Multigenerational workforce; are the differences a myth?
At the SD Worx European Conference, held at the Park Lane Hilton on Tuesday 6 February, a panel of six individuals from different generations gave their thoughts on age-based stereotypes, their personal values, career aspirations, the challenges they’ve encountered and what, if anything, can be done to address the differences between the age brackets within the workplace.
What struck me most after listening to the very engaging group discussion, expertly facilitated by Naga Munchetty, was that there didn’t seem to be any distinguishable difference between the generations. Certainly, there are generational traits, which is to be expected due to the circumstances in which people have grown up in and the working environment they entered into; so, whilst a “traditionalist” may prefer to read a printed paper document, that is not to say that they don’t also enjoy the benefits of “real time” communication via social media… something the panel brought to life with iGen, Gen X, Boomer and Traditionalist all expressing a preference for communicating via WhatsApp!
Equally, not all Gen 2020 workers want to flit from role to role, moving on at the first sign of something shiny and new on the horizon. Indeed, this point was clearly called out by Gen 2020 representative, Leanne Talbot, a 19-year-old Guest Experience Supervisor at Odeon “I fell in love with work… I want to stay at Odeon forever – there are so many different options for me, I’m learning new things all the time, I know that the Company appreciate me and have my best interests at heart. I’m really happy and content where I am.”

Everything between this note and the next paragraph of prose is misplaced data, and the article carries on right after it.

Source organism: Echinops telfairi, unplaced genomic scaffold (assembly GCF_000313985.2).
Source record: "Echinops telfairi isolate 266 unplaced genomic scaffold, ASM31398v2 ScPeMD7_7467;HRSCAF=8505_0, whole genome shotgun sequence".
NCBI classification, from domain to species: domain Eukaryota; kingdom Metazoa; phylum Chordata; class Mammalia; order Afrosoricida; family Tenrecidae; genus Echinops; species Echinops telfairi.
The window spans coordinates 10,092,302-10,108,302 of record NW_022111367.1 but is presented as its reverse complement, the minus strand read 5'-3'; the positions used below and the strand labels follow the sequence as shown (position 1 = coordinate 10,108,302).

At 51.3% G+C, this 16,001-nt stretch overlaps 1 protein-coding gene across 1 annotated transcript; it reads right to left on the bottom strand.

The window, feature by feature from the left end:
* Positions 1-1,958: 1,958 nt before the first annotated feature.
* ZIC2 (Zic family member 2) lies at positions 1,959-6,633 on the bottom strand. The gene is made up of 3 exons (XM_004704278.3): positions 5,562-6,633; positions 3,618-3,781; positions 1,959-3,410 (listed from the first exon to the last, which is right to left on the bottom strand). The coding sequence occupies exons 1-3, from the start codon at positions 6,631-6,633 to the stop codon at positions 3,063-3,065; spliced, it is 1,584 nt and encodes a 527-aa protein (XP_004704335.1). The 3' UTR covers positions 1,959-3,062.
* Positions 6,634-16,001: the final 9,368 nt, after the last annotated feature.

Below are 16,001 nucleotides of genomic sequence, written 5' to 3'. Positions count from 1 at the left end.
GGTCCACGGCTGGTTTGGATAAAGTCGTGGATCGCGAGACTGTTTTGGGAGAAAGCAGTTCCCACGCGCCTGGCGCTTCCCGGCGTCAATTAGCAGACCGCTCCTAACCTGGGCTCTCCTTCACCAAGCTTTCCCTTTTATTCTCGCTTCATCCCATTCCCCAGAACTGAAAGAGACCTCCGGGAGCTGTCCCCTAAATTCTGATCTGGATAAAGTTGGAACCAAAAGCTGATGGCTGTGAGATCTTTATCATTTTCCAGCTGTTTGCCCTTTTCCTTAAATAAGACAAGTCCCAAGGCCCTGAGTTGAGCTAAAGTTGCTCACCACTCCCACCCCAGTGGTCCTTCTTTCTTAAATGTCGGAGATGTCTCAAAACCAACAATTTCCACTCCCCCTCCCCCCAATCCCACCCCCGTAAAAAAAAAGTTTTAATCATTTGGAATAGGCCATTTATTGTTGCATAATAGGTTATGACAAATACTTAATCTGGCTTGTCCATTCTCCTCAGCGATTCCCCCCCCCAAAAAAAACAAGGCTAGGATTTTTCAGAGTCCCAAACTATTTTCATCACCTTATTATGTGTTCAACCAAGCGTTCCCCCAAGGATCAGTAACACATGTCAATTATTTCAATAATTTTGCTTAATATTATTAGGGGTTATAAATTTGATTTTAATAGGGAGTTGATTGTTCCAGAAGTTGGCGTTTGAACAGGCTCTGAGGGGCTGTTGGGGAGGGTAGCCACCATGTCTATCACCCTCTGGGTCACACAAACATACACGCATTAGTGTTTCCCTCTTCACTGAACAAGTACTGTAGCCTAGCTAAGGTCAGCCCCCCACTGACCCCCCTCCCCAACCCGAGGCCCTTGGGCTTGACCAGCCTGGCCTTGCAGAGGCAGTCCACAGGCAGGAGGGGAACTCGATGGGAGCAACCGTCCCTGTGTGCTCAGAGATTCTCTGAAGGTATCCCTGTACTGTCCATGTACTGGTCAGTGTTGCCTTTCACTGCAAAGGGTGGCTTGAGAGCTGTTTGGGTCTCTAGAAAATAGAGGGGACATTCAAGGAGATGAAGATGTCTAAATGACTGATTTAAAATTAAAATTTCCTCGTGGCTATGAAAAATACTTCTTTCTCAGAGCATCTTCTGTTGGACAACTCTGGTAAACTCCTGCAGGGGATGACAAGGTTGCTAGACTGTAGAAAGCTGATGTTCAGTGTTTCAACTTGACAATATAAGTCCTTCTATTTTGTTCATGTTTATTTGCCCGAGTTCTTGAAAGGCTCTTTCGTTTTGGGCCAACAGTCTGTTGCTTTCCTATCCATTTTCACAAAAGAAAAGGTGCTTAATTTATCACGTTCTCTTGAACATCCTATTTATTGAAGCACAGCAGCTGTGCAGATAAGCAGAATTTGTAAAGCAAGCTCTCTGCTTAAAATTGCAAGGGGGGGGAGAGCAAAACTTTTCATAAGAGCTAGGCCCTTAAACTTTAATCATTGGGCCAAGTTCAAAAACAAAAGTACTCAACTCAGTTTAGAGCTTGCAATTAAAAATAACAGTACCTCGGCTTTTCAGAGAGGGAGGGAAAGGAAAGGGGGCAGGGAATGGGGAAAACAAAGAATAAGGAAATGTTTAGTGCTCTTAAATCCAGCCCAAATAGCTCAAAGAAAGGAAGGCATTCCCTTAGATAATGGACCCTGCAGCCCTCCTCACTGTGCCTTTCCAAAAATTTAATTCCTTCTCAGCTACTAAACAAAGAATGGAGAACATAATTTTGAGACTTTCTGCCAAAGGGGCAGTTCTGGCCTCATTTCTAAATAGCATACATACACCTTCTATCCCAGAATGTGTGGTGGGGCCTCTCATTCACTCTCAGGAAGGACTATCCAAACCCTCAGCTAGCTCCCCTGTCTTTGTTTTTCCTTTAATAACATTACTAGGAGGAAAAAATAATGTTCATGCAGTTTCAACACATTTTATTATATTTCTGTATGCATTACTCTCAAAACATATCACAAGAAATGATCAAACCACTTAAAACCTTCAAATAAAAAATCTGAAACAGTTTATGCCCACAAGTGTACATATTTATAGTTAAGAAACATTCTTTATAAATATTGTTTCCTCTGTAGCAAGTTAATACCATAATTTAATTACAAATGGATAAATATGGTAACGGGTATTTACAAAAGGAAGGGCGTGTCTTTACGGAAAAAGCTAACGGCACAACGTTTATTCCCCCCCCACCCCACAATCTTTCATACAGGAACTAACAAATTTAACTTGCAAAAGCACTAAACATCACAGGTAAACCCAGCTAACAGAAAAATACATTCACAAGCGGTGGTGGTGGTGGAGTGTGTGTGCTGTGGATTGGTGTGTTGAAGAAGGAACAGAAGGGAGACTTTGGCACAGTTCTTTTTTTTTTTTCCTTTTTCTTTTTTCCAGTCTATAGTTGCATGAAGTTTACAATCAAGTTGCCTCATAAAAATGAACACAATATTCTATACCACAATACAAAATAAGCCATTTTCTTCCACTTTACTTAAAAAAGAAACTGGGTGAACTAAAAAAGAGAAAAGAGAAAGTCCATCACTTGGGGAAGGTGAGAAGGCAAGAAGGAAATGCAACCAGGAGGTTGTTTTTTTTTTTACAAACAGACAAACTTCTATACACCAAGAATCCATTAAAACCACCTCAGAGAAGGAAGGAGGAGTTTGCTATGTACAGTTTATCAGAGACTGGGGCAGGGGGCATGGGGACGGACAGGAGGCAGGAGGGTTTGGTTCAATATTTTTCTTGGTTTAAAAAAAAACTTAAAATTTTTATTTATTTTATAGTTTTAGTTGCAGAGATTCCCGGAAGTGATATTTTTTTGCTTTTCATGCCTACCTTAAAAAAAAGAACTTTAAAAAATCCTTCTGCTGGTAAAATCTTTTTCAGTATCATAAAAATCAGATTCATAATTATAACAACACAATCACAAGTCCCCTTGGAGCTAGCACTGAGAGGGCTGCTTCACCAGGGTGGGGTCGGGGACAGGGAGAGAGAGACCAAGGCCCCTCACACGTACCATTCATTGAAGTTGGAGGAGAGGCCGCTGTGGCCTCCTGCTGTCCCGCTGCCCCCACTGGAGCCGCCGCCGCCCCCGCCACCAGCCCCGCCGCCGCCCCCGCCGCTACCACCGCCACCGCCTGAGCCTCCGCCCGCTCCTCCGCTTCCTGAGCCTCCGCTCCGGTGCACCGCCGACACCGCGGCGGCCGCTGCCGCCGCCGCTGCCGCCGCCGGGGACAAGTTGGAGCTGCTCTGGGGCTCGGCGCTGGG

No age-based stereotypes
There’s no denying that we’re currently in a world of rapid flux; with new technologies, innovations and ways of working being introduced at an ever-quicker pace, it can be difficult for people to keep up. But, is this a challenge for the generations, or just a general challenge for all ages? Vickie Pooley, Reward and Payroll Manager at WHSmith, representing Gen X, stated that when rolling out online payslips across the group there was a pre-conceived idea that the older generations would not take kindly to the change and that they should be prepared for initial resistance, but this never materialised. Her lessons learned are that you must be plan for obstacles and challenges, but that age-based stereotypes must not be the basis for them; “We need to be careful we don’t stereotype generations or people, we’re all individuals.”
A mix of experience and youthful energy can be an invigorating mix, helping organisations get the best of both worlds. Henry Tapper, First Actuarial, representing the Boomers stated, “The diversity of conversation within the workplace, with the mix of generations is enlightening – I value and cherish youngsters, they’re the ones who bring the new ideas.” Pip Campbell, the youngest member of the panel at 15 and yet to start work, was representing the iGen. Pip had recently spent time in an SD Worx office on work-experience placement: “I was a bit apprehensive about what a working environment would be like, as I’m very creative and was unsure about how I could translate this into a role. But, I was encouraged to bring creative thoughts and ideas into my work placement, I always felt valued and I appreciated the chance to be listened to.”
Flexible, equal and fairer world of work
Stuart Hetherington, CRF, representing the Traditionalists stated “I wish I was 15, there is so much to look forward to. I’ve had a good life, I worked in the same organisation in numerous roles over 40 years, it’s just what we did back then. But, I am still passionate about working, I’m more flexible and pick and choose what I do, but I enjoy the interaction with people and I like to keep involved.”